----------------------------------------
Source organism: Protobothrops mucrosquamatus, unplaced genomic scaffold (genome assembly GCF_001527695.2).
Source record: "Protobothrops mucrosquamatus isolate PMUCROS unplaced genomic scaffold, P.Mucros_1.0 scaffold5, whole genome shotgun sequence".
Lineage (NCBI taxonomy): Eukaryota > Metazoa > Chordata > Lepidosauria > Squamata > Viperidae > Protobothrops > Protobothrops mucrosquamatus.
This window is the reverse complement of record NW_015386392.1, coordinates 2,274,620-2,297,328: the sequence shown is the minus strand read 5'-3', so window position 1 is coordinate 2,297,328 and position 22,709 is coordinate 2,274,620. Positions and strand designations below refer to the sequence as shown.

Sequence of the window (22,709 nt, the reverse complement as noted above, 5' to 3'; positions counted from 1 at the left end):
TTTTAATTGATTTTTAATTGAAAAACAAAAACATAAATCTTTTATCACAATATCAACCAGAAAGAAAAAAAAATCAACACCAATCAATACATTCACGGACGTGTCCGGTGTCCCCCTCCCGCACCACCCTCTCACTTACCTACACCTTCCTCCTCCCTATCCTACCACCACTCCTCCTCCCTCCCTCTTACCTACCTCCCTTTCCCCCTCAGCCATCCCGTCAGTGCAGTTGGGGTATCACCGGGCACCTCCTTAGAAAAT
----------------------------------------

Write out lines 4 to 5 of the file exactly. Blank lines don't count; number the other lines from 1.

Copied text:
This window is the reverse complement of record NW_015386392.1, coordinates 2,274,620-2,297,328: the sequence shown is the minus strand read 5'-3', so window position 1 is coordinate 2,297,328 and position 22,709 is coordinate 2,274,620. Positions and strand designations below refer to the sequence as shown.

Sequence of the window (22,709 nt, the reverse complement as noted above, 5' to 3'; positions counted from 1 at the left end):